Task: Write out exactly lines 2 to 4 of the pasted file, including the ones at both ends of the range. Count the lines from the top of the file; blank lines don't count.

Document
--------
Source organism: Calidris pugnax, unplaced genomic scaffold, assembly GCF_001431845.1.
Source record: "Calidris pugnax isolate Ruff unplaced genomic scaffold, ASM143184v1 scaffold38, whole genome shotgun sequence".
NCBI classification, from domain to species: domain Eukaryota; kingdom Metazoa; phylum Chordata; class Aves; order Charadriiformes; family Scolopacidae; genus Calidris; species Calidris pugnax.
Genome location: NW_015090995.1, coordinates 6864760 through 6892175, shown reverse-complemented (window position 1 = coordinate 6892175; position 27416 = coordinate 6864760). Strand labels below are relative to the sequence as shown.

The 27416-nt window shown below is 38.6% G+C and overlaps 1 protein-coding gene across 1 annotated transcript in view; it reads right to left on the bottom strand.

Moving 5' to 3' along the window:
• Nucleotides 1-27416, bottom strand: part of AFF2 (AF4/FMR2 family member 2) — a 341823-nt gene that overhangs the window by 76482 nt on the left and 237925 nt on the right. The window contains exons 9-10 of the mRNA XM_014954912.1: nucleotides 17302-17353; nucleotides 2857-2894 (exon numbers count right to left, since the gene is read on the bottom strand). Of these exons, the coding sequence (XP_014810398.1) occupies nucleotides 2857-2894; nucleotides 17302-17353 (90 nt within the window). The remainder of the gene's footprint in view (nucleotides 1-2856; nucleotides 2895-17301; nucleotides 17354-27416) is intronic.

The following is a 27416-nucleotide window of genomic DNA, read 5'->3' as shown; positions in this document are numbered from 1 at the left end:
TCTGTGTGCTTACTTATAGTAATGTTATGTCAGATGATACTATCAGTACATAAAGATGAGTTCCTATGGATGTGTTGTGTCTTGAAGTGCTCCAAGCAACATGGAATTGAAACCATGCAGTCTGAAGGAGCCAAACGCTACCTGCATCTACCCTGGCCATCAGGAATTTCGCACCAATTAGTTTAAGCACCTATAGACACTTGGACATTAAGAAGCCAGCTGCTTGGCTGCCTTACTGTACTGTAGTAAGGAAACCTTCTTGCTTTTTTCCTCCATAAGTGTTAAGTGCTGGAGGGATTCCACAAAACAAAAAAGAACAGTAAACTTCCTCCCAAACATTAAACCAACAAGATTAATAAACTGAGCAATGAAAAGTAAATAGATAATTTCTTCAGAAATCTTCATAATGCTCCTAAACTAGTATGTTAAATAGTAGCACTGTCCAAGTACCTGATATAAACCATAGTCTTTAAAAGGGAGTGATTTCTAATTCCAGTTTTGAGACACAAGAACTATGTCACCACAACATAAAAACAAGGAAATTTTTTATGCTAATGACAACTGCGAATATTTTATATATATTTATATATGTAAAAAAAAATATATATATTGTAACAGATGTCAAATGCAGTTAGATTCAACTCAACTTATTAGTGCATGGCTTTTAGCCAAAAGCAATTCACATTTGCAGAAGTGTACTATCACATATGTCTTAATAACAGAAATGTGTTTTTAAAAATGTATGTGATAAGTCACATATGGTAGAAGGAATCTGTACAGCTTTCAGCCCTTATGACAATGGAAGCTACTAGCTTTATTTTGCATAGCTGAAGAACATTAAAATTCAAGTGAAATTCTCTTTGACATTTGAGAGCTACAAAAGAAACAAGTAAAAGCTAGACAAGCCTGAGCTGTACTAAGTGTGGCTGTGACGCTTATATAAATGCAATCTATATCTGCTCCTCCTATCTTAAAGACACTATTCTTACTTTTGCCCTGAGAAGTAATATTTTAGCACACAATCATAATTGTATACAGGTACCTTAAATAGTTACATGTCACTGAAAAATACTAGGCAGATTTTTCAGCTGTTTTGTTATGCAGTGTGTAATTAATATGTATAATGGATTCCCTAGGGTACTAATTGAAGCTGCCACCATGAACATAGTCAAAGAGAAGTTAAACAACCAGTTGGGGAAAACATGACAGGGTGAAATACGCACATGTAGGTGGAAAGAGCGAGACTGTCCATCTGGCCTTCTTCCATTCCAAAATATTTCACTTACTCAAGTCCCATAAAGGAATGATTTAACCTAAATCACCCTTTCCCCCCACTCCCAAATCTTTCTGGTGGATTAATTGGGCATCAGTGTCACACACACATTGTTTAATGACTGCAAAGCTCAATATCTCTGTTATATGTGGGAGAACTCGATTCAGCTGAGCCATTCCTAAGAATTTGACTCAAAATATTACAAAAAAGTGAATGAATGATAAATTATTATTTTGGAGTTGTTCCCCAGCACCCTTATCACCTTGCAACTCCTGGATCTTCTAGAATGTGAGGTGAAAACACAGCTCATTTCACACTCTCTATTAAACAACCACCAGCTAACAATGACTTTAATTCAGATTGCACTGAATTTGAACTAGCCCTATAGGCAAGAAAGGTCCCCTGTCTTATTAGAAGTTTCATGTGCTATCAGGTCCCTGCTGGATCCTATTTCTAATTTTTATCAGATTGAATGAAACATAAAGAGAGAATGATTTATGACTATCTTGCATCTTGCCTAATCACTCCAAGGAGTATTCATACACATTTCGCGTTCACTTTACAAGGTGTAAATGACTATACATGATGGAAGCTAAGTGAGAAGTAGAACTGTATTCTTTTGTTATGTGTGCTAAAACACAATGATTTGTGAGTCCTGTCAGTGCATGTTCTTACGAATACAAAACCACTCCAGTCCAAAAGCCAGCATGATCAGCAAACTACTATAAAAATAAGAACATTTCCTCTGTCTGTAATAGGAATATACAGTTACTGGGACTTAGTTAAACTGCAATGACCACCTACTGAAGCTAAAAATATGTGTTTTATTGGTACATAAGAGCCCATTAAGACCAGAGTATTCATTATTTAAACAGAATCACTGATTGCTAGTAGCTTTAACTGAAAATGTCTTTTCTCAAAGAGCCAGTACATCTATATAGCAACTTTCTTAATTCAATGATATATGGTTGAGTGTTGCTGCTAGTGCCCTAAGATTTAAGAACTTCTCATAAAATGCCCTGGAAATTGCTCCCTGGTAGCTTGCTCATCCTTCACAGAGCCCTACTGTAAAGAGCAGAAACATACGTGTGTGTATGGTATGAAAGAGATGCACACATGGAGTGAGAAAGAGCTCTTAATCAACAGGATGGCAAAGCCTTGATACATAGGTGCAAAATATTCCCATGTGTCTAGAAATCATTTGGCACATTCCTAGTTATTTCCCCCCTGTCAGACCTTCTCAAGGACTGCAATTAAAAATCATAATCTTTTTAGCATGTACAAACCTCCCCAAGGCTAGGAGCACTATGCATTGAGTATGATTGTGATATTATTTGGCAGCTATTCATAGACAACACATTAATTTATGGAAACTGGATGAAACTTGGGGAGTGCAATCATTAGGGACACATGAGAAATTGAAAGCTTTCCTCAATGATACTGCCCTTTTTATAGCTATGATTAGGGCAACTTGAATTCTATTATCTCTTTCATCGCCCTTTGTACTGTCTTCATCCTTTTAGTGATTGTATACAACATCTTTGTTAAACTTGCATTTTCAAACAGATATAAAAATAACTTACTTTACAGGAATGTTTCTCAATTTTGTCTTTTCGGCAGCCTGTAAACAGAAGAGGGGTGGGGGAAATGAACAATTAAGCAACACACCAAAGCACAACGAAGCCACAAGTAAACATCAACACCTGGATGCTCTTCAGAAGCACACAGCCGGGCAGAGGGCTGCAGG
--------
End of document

Source record: "Calidris pugnax isolate Ruff unplaced genomic scaffold, ASM143184v1 scaffold38, whole genome shotgun sequence".
NCBI classification, from domain to species: domain Eukaryota; kingdom Metazoa; phylum Chordata; class Aves; order Charadriiformes; family Scolopacidae; genus Calidris; species Calidris pugnax.
Genome location: NW_015090995.1, coordinates 6864760 through 6892175, shown reverse-complemented (window position 1 = coordinate 6892175; position 27416 = coordinate 6864760). Strand labels below are relative to the sequence as shown.